Chapter 1 ~ It’s Tough Growing Up

Love To Run: A Story of Two Sisters

Chapter 1 ~ It’s Tough Growing Up

Nicole and Lisa Denner were at the tail end of an easy seven mile run along the Drowning River trail. The hot summer day and coolness of the river were too inviting to finish the last mile of the workout, without a break. They hardly spoke during run. Nicole. the older sister, knew something was bothering Lisa. They were close, best friends and sisters rolled into one. Nicole had an idea what was bothering Lisa, but she wanted to hear it from her.
The river trail began at Lincoln Park and headed three miles south along the east side of the river, crossed over the river on Mason Street and came back on the west side of the river to Lincoln Park. The girls were sitting on the grass under a giant oak on bank of Drowning River just off the trail. Their backs were against the enormous tree trunk. The temperature hovered near ninety-five, the sun burned bright in a cloudless blue sky. If there was a breeze blowing, the leaves in the oak tree didn’t feel it. Nicole picked up a rock and tossed it in the river. Lisa did the same. Nicole, four years older than Lisa, was Lisa’s hero. Everything Nicole did, Lisa wanted to do. It was the same in their taste in music, iPhone apps, movies, and running gear. Today, both girls wore similar blue running shorts with a gold stripe down the sides and blue and gold running tops. Nicole was Lisa’s big sister, friend, and hero. Given a six inch difference in height, Lisa literally looked up to Nicole. Nicole’s friends often chided her and asked how mini me was doing. Nicole laughed it off, she and Lisa always had a tight bond.
Nicole turned her head toward Lisa, “Something bothering you?”
“Nope,” said Lisa tossing another rock into the river.
“You sure? I think I know what’s bothering you, but I wanted to hear it from you. Come one, we’re best friends, You won’t hurt my feelings,” encouraged Nicole.
Nicole knew she was headed off to college on a cross-country scholarship in a few weeks. She’d be living away from home for the first time.
Lisa turned toward Nicole, “It’s hurts my head to think about it.”
“What hurts your head, Lisa?”
“You know, Nicole. Your leaving home. What am I going to do without you? You’re everything I want to be. My stomach’s hurting talking about it. Can we drop it?”
Lisa could talk to Nicole and know Nicole would give her good advice, and, she could trust her. She could tell Nicole things she wouldn’t tell their mom or dad. They’d talk about stuff girls talk about. What they mostly talked about was running. If running was important to Nicole, it was important to Lisa.
Nicole was the top runner on the girl’s high school cross country team since she was a sophomore. She had a half dozen scholarship offers but wanted to stay in state to be closer to her family. Nicole tossed another rock into the river, “I’ll be leaving for college in three weeks Lisa, this summer is going faster than any summer ever.”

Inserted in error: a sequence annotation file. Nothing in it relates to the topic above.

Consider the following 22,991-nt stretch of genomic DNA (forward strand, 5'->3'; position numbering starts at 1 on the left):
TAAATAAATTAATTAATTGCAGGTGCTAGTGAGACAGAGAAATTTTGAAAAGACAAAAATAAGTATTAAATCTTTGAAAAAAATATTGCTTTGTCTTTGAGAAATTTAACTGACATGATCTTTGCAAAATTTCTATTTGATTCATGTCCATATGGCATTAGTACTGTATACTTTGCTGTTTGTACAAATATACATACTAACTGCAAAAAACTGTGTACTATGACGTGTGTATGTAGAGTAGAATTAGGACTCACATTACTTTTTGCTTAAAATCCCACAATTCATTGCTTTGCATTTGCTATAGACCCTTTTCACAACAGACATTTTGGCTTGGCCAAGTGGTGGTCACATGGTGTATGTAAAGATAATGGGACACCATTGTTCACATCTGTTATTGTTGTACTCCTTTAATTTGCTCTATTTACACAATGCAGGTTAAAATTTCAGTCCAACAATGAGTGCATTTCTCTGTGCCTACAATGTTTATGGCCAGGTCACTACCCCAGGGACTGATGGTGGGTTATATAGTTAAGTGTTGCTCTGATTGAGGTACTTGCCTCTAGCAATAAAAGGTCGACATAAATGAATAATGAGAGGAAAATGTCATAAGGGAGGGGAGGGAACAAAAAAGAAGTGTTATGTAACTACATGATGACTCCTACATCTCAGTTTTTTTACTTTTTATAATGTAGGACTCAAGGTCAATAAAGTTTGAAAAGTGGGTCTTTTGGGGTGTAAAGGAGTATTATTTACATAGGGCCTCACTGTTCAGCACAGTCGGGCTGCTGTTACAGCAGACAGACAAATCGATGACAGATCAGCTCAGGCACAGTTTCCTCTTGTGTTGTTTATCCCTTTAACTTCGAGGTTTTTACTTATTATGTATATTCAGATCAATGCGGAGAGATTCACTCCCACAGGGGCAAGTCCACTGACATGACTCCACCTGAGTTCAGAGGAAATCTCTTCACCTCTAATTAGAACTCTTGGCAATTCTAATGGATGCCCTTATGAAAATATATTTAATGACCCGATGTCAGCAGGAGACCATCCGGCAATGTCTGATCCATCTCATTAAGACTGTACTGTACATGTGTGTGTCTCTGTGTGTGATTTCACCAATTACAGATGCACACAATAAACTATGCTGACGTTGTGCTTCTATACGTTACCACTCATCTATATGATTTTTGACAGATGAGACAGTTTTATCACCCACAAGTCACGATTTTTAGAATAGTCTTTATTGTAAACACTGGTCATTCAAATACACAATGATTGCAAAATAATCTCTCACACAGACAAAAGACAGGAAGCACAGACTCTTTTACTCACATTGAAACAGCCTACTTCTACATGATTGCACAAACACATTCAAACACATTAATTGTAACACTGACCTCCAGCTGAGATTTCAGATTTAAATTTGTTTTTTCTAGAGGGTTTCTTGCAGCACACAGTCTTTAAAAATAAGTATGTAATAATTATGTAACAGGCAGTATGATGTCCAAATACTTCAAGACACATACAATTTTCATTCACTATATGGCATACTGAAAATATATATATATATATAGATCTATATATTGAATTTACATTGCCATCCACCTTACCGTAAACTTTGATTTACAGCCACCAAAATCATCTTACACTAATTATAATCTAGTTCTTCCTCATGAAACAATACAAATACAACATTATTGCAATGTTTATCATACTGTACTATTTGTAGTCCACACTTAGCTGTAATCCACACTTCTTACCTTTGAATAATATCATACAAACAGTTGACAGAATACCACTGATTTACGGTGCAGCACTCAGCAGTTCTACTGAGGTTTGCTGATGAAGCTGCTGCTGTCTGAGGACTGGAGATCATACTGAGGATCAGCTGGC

Lisa tossed a rock close to where Nicole’s landed, “Do you have to leave so early? Classes don’t start till the end of August, right, Nicole?”
Nicole used a stick to unearth another rock, “It’s my cross-country scholarship. There is a preseason camp, everybody who wants to be on the team has to show up. I’m nervous about how I’ll do. They have a lot of great runners.”
“You won state last year. You came in second in the 5000 meters this spring. You’ll probably be the best runner they have,” Lisa said using a stick to dig at a rock, then tossing the loosened rock into the river.
“We’ve been running together all summer. You’re pretty good yourself, Lisa. You’ll be one of the top five on the high school team if you keep working hard,” Nicole tossed a rock into the center of the ripples caused by Lisa’s rock.
Lisa tossed another rock into the river, “I was born one year too late for us to run together in high school. I wish we could run together this fall. Can we text and connect on FaceTime?”
“Of course, Lisa, we’ll always stay connected,” said Nicole.
Nicole stood up and stretched, grabbed hold of a low hanging limb, curled her legs, and swung from it. Lisa got up off the ground jumped to grab hold of the limb and swing next to Nicole.
“You do everything I do, don’t you?” said Nicole.
“Not everything Nicole. I can’t go to camp with you. I can’t take classes at the university. I can’t drive a car. I have to take a stride and a half to your one when we run. Sometimes, I don’t think it’s fair,” said Lisa.
Nicole turned her head toward Lisa, “I got an idea. We’ll both be running this fall and in great shape by the end of the cross-country season. The Thanksgiving marathon is coming up on Saturday before Thanksgiving. We can run together in it. We’ll make it a fun run.”
Lisa gave a weak smile and said, “I’ve done 10K’s but never a marathon. You haven’t done one either. Last summer you ran twenty miles when you went to camp. I remember you telling me about it.” Lisa dropped from the limb at the same time as her big sister let go and dropped to the ground.
Nicole said, “The twenty miles was at an easy pace. We ran as a group at running camp. We were supposed to stay together. Right now, I know you could run twenty miles at the same pace. I’ll talk to my coach about the marathon when I go to camp. If she says it’s doable and gives me a training schedule that works with the cross-country season I’ll email it to you. We can text each other all during fall on how we’re doing. Fist bump?”
The sisters fist bumped then ran the final mile leading from Drowning River toward home. Lisa felt a little better as she and Nicole headed toward home. She’d be running with Nicole in the Thanksgiving Marathon. It was better than nothing. They’d text each other about the training and about the cross-country season. Still, Lisa knew it wasn’t the same.

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